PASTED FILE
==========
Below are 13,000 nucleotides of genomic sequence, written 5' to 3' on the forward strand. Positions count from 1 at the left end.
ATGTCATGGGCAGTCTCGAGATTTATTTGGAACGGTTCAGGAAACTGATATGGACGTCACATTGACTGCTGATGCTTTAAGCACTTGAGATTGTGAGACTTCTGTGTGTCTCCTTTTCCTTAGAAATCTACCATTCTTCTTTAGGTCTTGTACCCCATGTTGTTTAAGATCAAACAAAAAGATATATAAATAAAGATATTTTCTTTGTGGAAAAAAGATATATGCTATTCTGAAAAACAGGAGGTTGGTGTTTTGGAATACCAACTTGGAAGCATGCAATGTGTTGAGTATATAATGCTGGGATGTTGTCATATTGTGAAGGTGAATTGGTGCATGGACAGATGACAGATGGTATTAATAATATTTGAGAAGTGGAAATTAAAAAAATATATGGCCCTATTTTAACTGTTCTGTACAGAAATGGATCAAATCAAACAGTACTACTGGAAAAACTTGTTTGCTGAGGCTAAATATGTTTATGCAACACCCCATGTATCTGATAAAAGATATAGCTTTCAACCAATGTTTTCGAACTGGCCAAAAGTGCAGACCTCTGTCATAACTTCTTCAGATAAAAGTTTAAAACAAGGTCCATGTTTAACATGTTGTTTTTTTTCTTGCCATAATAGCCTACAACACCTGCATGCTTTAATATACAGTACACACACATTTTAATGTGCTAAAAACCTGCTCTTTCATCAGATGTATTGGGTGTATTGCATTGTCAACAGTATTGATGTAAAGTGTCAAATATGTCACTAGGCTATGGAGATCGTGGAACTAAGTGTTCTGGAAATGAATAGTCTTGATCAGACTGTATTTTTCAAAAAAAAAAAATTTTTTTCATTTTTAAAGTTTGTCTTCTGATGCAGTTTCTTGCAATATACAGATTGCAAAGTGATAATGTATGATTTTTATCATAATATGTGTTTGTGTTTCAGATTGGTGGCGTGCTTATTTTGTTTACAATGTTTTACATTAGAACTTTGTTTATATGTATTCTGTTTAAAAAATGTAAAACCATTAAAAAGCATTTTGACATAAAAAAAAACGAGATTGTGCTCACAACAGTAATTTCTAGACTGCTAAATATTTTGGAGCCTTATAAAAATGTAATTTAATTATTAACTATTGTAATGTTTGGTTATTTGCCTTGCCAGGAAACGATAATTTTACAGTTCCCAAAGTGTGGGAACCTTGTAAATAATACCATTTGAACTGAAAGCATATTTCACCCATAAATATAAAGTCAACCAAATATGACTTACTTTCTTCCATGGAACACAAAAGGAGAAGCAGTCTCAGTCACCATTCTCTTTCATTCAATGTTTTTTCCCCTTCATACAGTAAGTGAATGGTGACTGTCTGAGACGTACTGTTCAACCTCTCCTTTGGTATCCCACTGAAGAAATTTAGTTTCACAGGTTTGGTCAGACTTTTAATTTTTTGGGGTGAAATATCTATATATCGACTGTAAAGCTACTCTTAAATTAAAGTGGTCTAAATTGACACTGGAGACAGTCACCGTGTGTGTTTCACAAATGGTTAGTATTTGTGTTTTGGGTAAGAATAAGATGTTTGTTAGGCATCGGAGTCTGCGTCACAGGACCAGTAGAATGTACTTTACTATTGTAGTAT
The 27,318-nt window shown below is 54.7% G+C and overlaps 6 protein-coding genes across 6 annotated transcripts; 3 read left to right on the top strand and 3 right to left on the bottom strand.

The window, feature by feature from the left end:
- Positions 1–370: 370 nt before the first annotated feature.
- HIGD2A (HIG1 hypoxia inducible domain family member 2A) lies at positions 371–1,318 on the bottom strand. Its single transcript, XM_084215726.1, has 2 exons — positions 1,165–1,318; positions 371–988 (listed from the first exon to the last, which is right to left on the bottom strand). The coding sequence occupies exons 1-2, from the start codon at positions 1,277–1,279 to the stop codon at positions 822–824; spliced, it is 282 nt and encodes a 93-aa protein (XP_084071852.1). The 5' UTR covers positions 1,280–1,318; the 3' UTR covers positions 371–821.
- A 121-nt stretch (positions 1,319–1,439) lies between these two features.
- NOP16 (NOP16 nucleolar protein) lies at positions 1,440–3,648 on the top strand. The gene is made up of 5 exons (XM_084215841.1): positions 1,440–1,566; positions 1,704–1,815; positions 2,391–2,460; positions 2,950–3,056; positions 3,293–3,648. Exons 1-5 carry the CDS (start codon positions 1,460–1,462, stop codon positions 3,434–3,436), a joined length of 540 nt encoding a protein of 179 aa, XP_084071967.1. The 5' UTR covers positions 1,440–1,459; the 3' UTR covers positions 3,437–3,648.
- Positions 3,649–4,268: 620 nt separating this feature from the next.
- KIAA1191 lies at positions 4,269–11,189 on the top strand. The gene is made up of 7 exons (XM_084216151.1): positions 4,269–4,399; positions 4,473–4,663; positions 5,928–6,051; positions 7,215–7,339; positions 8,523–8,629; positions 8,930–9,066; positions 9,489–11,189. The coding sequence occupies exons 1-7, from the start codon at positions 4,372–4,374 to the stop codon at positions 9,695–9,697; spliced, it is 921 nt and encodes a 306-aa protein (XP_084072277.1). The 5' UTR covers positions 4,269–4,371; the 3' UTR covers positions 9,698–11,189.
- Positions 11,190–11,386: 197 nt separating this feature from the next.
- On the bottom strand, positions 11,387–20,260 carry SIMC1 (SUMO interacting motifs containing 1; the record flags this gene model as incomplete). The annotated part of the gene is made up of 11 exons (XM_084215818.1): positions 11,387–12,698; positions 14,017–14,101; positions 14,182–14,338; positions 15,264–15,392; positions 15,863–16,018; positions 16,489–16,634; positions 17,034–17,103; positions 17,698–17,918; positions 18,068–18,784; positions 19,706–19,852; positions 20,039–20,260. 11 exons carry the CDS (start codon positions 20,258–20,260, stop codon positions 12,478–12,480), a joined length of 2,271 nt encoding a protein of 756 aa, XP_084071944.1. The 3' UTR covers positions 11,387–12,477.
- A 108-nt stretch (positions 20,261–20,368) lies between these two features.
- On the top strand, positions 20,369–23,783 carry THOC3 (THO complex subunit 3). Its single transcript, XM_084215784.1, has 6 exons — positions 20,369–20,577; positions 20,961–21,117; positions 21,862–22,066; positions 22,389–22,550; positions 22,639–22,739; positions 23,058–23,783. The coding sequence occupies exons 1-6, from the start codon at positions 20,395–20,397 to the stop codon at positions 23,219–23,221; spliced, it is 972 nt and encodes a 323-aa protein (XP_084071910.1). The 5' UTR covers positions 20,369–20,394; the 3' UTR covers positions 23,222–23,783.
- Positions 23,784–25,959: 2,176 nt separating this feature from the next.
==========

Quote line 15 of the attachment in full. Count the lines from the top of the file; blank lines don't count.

- Positions 23,784–25,959: 2,176 nt separating this feature from the next.